Following bilateral talks in Shanghai, a statement from the Hungarian ministry of agriculture said that, as the negative effects of avian influenza outbreaks in Hungary could be considered over, local poultry industry players might be able to increase their exports to the Chinese market.
The two ministers took part in the Hungarian-Chinese Business Forum. The event accompanied the official visit of Hungary’s Prime Minister Viktor Orban to China, during which he met with Chinese President Xi Jinping and took part in the first edition of the China International Import Expo (CIIE).
Talks on relaunching pig meat exports
During the official visit, Nagy also met with Wang Lingjun, the vice-minister and deputy customs commissioner-general at the General Administration of Customs of China (GACC). The Hungarian minister said further matters to be discussed by government officials from both countries included resuming exports of Hungarian pig meat to the Chinese market that were halted amid fears surrounding African swine fever (ASF), according to the statement.
Last May, China’s GACC and the Ministry of Agriculture and Rural Affairs released a joint announcement in which the institutions stated: “On 23 April, the Ministry of Agriculture of Hungary reported to [the World Organisation for Animal Health] urgently that a case of African swine fever in wild boar was found in Heves, Hungary on 20 April. In order to protect the safety of animal husbandry in China and prevent the introduction of the epidemic … [it] is forbidden to import pigs, wild boars and related products directly or indirectly from Hungary (products made of pigs or wild boars that have not been processed or processed products that may still spread the disease).”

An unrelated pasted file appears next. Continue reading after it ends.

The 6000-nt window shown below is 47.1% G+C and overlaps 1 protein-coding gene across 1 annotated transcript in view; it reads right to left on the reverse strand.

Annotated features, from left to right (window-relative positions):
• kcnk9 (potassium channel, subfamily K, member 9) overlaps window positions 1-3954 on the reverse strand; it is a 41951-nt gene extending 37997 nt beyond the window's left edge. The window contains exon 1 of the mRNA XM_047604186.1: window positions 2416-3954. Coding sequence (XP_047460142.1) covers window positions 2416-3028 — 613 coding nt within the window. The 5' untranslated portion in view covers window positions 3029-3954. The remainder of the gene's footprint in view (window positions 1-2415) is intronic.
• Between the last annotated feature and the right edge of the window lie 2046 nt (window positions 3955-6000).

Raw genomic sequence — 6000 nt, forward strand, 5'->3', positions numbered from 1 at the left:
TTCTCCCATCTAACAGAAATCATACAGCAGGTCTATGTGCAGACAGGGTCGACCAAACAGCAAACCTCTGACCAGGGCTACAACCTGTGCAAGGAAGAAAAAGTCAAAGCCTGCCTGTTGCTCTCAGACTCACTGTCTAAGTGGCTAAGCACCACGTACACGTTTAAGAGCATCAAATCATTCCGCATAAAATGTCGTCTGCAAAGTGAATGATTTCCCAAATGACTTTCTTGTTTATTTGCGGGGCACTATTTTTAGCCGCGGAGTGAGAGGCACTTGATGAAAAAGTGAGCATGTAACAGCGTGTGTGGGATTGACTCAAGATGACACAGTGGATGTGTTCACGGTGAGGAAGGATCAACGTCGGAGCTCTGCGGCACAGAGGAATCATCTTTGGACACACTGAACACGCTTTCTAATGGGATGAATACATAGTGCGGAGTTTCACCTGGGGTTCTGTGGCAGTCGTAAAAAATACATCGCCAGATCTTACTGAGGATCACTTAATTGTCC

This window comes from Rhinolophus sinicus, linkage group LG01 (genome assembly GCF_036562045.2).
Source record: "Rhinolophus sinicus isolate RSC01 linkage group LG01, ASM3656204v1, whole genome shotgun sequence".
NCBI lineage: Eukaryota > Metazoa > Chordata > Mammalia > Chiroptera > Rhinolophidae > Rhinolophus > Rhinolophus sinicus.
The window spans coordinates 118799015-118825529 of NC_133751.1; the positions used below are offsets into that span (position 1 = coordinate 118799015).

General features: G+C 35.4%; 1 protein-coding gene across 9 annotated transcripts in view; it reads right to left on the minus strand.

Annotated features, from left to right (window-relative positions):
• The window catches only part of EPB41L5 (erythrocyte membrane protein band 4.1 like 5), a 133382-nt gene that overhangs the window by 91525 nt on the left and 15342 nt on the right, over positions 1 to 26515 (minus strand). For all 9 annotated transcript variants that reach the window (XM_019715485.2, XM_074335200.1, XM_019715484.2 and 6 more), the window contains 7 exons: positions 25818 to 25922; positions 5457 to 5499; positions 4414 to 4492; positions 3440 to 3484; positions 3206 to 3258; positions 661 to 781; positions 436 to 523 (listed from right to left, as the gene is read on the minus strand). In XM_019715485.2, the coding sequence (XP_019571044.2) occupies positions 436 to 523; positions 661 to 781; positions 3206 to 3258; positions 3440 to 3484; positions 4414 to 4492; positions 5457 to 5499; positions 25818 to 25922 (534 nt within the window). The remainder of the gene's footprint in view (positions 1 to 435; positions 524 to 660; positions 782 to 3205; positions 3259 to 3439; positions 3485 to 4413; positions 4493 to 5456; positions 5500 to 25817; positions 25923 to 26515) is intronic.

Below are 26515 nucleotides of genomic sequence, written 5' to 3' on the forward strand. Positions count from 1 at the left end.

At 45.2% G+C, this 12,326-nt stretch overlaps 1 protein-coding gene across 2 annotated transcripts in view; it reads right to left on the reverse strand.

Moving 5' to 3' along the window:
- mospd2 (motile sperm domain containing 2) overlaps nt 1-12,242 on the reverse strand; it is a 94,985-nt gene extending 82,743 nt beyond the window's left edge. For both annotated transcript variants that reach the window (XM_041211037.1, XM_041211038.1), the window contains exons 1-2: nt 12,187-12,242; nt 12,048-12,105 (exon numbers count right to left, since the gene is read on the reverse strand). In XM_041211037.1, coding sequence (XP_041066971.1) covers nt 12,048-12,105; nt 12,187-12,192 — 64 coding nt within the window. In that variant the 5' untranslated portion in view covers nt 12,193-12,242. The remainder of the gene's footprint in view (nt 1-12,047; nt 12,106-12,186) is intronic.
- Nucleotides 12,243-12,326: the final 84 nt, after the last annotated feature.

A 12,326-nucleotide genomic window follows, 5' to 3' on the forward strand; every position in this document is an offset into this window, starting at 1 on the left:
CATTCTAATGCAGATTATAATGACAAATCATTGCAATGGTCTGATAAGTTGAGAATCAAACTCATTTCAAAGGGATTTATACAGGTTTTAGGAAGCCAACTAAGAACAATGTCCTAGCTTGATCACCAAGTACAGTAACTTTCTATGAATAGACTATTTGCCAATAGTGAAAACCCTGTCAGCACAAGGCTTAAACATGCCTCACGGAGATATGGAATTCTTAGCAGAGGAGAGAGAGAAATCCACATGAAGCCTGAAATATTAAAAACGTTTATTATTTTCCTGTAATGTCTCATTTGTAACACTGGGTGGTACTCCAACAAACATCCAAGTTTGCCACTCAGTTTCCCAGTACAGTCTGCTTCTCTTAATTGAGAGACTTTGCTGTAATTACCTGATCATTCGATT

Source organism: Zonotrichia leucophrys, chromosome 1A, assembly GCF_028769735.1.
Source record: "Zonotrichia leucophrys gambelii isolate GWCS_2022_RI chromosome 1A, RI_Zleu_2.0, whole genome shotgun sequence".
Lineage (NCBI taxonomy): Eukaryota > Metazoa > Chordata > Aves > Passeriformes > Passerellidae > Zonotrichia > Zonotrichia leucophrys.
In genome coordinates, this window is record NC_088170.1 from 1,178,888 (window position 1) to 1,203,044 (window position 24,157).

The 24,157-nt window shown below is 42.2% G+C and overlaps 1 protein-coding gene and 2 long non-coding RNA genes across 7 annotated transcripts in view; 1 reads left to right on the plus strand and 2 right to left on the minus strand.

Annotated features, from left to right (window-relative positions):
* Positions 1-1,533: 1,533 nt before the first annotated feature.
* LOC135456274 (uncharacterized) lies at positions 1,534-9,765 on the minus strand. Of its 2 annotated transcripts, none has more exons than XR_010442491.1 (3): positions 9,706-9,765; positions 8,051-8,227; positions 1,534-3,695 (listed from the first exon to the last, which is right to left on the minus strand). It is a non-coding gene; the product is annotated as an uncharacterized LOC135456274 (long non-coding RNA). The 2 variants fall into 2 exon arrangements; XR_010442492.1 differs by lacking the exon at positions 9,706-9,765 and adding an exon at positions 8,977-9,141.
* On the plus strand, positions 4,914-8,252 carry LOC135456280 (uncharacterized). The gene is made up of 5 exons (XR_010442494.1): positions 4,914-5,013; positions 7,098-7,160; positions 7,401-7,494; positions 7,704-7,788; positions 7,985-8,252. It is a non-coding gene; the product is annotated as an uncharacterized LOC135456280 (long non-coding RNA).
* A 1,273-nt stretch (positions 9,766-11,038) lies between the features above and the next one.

The administrative decision entered into force on the day of its issuance, the two institutions said.
Hungarian meat sales to Asia to rise
On a related note, the cabinet office has also announced that additional Hungarian meat industry players will be enabled to export their products to Singapore, according to Hungary’s Minister of Foreign Affairs and Trade Peter Szijjarto. The minister said that, under an agreement reached with the Singaporean authorities, a further five Hungary-based businesses will be able to launch exports to the country, joining the 18 Hungarian meat industry players that already hold the necessary export licences to sell their products to the market.
Szijjarto said that, in addition to exports of poultry meat, including duck and goose, the companies would be able to supply beef and rabbit meat to customers in Singapore. The demand for Hungarian Mangalica pork is also increasing in the Singaporean market, he added.